Banks Get Exposed by New York’s Unlicensed Cannabis Dispensaries

Major banks like JPMorgan Chase and Wells Fargo, as well as landlords such as BentallGreenOak and Ashkenazy Acquisition Corp., have found themselves indirectly involved with New York City’s unlicensed cannabis dispensaries, potentially exposing them to legal issues. This situation arises due to the proliferation of unlicensed retail shops in the city, with as many as 2,000 of them now operating since New York legalized recreational marijuana in 2021.

A new law known as Local Law 107 of 2023 (“LL 107”) that came into effect in July allows the city to fine landlords up to $10,000 if they knowingly lease space to tenants who illegally sell cannabis. (See our commentary here.) While cannabis consumption is legal at the state level in New York, it remains illegal at the federal level. Banks receiving payments from cannabis sales, and especially unlicensed cannabis dispensaries, could face regulatory penalties.

An analysis by PincusCo and Bloomberg revealed that more than two dozen landlords had multiple unlicensed cannabis stores as tenants. It can be challenging for some landlords to determine whether their tenants plan to sell cannabis, as some of these stores initially appeared as convenience stores or bodegas that later added cannabis products alongside snacks and cigarettes.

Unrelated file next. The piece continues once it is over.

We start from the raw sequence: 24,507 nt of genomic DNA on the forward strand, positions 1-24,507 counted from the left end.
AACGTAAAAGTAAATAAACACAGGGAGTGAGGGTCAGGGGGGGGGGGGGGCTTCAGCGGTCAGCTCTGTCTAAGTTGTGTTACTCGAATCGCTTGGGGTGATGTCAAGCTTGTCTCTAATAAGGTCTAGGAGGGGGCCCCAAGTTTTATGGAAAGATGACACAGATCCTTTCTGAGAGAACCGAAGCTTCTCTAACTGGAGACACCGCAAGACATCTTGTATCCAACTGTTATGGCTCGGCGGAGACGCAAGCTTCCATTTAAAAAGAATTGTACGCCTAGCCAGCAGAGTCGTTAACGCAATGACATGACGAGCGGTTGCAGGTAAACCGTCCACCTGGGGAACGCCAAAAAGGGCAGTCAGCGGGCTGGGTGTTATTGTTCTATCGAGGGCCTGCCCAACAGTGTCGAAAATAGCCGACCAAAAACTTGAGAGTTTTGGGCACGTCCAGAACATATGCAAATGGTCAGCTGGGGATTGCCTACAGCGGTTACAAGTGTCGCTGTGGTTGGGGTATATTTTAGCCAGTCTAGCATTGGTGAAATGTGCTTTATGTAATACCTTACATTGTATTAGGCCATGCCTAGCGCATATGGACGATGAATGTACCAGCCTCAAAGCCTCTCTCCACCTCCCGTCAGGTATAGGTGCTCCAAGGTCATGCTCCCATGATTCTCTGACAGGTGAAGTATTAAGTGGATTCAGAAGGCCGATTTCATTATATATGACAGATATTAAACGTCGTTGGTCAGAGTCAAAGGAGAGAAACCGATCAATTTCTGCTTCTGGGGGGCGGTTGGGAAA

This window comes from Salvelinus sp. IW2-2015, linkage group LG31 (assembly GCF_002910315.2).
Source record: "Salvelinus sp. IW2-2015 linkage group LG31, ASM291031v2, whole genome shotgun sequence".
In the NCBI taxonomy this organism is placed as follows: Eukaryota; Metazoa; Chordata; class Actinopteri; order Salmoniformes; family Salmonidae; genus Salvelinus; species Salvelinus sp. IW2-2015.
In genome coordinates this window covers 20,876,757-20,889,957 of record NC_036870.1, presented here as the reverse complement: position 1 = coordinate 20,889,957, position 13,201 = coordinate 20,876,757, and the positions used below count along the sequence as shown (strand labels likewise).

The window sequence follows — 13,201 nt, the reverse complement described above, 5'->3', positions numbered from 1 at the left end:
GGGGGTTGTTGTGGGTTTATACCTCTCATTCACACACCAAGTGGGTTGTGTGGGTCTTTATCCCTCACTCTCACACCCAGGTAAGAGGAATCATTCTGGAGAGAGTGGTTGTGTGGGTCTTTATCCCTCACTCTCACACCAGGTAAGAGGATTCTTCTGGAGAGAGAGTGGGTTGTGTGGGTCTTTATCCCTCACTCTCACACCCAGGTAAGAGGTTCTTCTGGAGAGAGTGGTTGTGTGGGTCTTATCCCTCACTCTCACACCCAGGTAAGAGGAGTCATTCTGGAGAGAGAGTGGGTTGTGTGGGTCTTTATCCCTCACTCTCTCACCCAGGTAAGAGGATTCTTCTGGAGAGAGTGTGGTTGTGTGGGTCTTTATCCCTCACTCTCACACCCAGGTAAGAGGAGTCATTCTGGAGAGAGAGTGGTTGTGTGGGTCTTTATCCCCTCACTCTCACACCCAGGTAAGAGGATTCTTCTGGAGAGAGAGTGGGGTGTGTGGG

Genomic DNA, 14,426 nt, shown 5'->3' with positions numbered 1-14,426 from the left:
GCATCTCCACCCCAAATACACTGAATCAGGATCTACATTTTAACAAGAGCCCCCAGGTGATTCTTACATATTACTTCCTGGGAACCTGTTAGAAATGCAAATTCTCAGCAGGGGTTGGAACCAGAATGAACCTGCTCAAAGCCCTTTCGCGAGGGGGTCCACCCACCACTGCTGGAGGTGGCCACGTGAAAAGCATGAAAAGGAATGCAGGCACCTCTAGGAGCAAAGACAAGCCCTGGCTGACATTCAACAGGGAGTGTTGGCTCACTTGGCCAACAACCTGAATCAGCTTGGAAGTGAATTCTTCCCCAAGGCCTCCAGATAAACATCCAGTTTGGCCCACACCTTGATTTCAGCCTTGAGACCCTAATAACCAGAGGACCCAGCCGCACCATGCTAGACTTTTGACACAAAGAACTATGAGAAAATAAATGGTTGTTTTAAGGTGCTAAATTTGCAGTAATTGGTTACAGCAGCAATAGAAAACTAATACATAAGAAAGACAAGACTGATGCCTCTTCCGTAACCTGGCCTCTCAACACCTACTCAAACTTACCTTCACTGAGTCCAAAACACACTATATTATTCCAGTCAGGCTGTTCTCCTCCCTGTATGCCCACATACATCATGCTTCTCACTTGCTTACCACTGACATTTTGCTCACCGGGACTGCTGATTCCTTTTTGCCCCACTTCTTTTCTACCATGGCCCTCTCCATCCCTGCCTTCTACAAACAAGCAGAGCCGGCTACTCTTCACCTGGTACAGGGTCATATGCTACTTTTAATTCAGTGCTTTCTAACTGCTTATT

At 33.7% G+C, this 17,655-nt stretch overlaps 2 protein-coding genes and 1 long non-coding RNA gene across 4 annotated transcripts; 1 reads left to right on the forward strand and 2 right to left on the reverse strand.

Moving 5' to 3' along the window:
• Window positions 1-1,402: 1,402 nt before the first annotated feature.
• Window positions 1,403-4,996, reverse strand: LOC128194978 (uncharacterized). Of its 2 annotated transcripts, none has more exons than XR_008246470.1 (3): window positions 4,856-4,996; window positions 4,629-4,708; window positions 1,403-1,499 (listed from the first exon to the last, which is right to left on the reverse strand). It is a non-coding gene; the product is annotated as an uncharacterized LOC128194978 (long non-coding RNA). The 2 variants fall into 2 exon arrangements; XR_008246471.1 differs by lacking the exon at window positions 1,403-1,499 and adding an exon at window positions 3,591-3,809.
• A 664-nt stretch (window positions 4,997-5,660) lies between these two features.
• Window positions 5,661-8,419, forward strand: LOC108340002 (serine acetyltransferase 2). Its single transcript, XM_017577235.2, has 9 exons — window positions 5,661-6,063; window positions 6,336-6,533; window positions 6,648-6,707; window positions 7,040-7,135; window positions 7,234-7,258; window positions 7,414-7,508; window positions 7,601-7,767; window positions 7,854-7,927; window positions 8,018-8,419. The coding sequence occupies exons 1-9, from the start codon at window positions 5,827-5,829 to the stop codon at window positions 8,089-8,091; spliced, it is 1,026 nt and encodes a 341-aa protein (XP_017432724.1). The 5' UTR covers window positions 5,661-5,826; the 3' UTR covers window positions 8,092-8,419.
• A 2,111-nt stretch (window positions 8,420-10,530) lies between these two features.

Landlords attempting to evict tenants engaged in illegal cannabis sales have encountered a slow eviction process. Some cases won’t reach a courtroom until September, even after receiving notices from the Manhattan District Attorney’s Office.

Banks that have financed properties with unlicensed cannabis tenants could also face repercussions. A Bloomberg analysis found that JPMorgan Chase & Co., Signature Bank, Bank of America Corp., Wells Fargo & Co., and New York Community Bank had numerous mortgages for properties leased to illegal smoke shops. Banks have been cautious in states where recreational cannabis sales are legal, including language in loan agreements that could put borrowers in default if the property is used in violation of federal law.

The takeaways here are that failing to conduct proper due diligence could: 1) lead to serious tenant headaches, including exposure under LL 107 with respect to unlicensed dispensaries, and 2) expose concerns about the strength of the bank’s anti-money laundering programs. Banks and all other landlords should take care to diligence their incoming retail clients carefully, and include strong lease language with respect to “allowed use” on site.

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